Is There An Elephant in Your Team Meeting?

Few things are more frustrating than sitting in on a “team meeting” and listening to the “team leader” talk about everything but the very issue you know is the most pressing (and the most felt) one of the moment. Sometimes a team will experience a rift or a division that brings some hurt, confusion and disgruntled emotion into the atmosphere. The temptation of leadership is to avoid acknowledging the “elephant in the room”, to just ignore him, to pretend he doesn’t exist and hope he will just leave on his own, to attempt to move ahead with discussions, plans and dreams with a business-as-usual approach. When these moments occur, the emotional elephant is so present and so real that it is virtually impossible for team members to focus on the tasks or challenges at hand.

Some of the potential “elephants” that show up among teams and team meetings are:

Unresolved tensions

  • Incomplete discussions
  • Unclear roles
  • Inadequate communication
  • Unclear measurements
  • Uncertain goals
  • Insufficiently oriented new team members
  • Overly controlling leadership actions
  • Compromises of team values

Great teams and team members are just aware of the elephants; they are elephant hunters! They regularly chase them down! They know that the elephants in the room, the unresolved issues and poor communications, are enemies of teams and teaming; they know that untended, they can take the life, fun and motivation right out of the room, and right out of the team. Great team members and leaders are great elephant hunters!

How Much Do Baby Elephants Weigh?

Did you know that when an elephant, a real one, is born that it weighs about 150 pounds? (Wow! Talk about a big baby!) And, baby elephants begin walking within 15 minutes after their birth. (And I thought humans were well developed!)

The same is true of the proverbial elephants in the room. When you allow an unresolved or unacknowledged issue to enter your team environment, it will grow like no one’s business and start walking around and bumping into people as soon as it is born. Great teams will not tolerate elephants in the room.

So, learn to be a great elephant hunter. Sniff them out and deal with them swiftly. Sometimes the conflict and dialog produced by the elephant hunting will cause issues and truths to come to the surface that albeit are at first awkward, but are absolutely key to the development of the team, of the church and of their mission.

Elephant-hunting requires a few sharpened skills, among them – candor, confrontation, and conviction. Candor is probably the biggest missing element on most teams. The lack of it keeps so many teams from ever becoming truly great. But, the team that can learn to balance the grace of honor and the skill of candor will find an I incredible “sweet spot” from which to lead and influence others. We will talk more about candor in Chapter Six. But for now, it is important to recognize that candor is full-out honesty; calling the challenge and the conflict for what it truly is.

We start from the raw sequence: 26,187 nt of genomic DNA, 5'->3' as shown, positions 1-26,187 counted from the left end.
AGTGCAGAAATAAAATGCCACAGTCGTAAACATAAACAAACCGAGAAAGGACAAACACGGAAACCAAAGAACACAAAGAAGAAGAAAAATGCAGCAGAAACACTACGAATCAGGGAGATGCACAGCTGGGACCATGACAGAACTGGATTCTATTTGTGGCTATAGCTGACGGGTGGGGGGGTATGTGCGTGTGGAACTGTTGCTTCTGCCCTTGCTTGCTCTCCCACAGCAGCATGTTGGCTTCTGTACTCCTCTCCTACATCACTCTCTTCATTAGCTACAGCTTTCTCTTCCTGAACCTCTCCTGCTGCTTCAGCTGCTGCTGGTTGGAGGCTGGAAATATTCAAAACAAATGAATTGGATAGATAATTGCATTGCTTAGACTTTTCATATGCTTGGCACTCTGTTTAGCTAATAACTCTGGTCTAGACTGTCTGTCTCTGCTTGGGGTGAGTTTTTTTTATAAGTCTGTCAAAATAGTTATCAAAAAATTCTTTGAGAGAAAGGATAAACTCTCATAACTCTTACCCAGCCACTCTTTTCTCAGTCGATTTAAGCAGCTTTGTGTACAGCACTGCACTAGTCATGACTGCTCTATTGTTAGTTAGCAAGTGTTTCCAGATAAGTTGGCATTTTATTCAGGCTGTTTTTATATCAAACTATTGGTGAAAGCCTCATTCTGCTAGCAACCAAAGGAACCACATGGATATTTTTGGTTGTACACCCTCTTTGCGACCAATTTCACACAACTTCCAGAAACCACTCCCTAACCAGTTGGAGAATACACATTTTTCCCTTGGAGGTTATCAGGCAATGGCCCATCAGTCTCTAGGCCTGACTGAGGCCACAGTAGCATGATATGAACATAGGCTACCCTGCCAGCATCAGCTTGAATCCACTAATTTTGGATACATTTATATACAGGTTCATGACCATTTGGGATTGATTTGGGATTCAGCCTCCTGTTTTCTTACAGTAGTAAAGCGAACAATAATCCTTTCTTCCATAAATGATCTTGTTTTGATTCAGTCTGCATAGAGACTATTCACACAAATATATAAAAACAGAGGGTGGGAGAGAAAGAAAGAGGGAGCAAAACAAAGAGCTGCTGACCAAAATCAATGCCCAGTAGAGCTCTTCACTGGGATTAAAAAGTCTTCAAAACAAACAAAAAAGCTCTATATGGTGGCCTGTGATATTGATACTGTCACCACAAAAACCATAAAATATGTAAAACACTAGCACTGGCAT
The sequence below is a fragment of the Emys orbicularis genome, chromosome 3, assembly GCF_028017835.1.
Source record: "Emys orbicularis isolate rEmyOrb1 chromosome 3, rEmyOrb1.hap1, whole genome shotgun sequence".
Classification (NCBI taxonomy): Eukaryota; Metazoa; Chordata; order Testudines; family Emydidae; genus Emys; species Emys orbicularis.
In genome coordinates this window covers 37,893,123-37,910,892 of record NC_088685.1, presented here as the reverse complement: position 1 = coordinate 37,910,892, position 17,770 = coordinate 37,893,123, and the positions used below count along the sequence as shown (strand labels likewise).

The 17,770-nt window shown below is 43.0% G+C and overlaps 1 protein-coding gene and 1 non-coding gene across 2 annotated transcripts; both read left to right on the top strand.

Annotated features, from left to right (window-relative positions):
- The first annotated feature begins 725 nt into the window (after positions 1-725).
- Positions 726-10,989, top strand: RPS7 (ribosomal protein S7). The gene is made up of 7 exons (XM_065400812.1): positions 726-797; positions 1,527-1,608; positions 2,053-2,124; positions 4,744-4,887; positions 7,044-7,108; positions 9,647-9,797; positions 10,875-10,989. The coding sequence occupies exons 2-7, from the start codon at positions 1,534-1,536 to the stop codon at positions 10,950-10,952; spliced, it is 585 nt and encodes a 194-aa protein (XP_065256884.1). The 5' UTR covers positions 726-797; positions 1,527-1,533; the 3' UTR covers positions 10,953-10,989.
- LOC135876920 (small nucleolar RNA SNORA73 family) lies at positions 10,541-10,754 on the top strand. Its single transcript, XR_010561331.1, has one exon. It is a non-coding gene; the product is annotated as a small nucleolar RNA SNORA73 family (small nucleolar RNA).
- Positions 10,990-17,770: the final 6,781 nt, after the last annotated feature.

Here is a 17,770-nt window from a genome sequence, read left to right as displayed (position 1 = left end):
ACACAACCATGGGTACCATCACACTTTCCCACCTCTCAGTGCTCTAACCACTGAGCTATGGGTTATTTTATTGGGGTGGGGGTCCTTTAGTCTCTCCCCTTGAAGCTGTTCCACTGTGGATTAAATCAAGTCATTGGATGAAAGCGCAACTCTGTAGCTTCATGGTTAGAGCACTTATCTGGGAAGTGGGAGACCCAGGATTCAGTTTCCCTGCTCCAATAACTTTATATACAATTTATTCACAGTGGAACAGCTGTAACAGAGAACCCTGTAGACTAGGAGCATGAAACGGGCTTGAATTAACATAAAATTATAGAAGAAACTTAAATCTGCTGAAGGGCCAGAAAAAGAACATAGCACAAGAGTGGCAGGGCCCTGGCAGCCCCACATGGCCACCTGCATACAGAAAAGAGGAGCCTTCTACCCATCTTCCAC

Confrontation is an essential art for ministering in the age of collaboration. Long gone is the political effectiveness of just being “nice”. The fact is that you will not be able to nice your way through a conflict. Elephants just don’t response to niceness (unless they are Dumbo!). They require staring down and sharpshooting. But, there IS a way to confront them and a way NOT to do so.

The Sandwich Method

Josh McDowell taught me a great approach years ago – he called it the Sandwich Approach to Confrontation. It is simple. AFFIRMATION – CONFRONTATION –REAFFIRMATION. When confronting a team or team member, first you affirm your commitment to them and the value you place on them as individuals. Second, you confront with clarity and absolute honesty. Call the issue and the conflict for what it truly is. Get it fully in your scopes and describe exactly what you see. Then, once the confrontation is communicated, make sure to reaffirm the person or persons you are confronting.

Conviction is the soul fuel required to hunt elephants. It will take some courage, but the more you practice loving (or should I say, honoring) confrontation, the greater ease you will develop. Confrontation is never fun, but hunting elephants actually can be. It can be absolutely invigorating and renewing at times for your team. Clearing the team atmosphere and environment of unwanted “predators” can help fortify the solidarity of your team and team members.


ROBERT and PAMELA CROSBY are the Co-founders of Teaming Life, investing their lives in men and women who desire to live as Teaming Couples, Teaming Families and equipping leaders to build strong Teams in the Church and Marketplace. Robert’s works include The Teaming Church: Ministry in the Age of Collaboration and The One Jesus Loves. Together they have written, The Will of a Man and the Way of a Woman, recently released.